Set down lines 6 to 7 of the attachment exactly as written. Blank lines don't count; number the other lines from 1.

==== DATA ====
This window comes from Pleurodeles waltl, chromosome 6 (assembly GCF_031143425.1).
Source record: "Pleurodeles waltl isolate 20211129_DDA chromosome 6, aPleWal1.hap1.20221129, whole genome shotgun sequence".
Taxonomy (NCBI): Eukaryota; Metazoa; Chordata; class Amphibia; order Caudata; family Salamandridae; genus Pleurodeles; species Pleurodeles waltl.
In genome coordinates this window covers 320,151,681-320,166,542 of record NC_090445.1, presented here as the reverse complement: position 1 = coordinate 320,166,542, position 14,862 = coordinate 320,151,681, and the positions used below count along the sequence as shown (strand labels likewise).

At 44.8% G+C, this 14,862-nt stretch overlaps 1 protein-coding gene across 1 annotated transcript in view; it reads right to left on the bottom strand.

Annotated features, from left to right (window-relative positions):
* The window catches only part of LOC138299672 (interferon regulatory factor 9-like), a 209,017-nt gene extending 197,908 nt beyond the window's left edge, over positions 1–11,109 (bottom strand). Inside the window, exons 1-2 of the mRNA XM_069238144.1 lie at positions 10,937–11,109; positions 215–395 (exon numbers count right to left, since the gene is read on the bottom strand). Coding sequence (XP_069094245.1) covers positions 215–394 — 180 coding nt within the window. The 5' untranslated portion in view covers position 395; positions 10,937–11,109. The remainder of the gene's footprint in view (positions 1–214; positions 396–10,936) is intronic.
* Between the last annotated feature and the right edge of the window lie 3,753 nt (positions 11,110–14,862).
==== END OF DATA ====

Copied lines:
Annotated features, from left to right (window-relative positions):
* The window catches only part of LOC138299672 (interferon regulatory factor 9-like), a 209,017-nt gene extending 197,908 nt beyond the window's left edge, over positions 1–11,109 (bottom strand). Inside the window, exons 1-2 of the mRNA XM_069238144.1 lie at positions 10,937–11,109; positions 215–395 (exon numbers count right to left, since the gene is read on the bottom strand). Coding sequence (XP_069094245.1) covers positions 215–394 — 180 coding nt within the window. The 5' untranslated portion in view covers position 395; positions 10,937–11,109. The remainder of the gene's footprint in view (positions 1–214; positions 396–10,936) is intronic.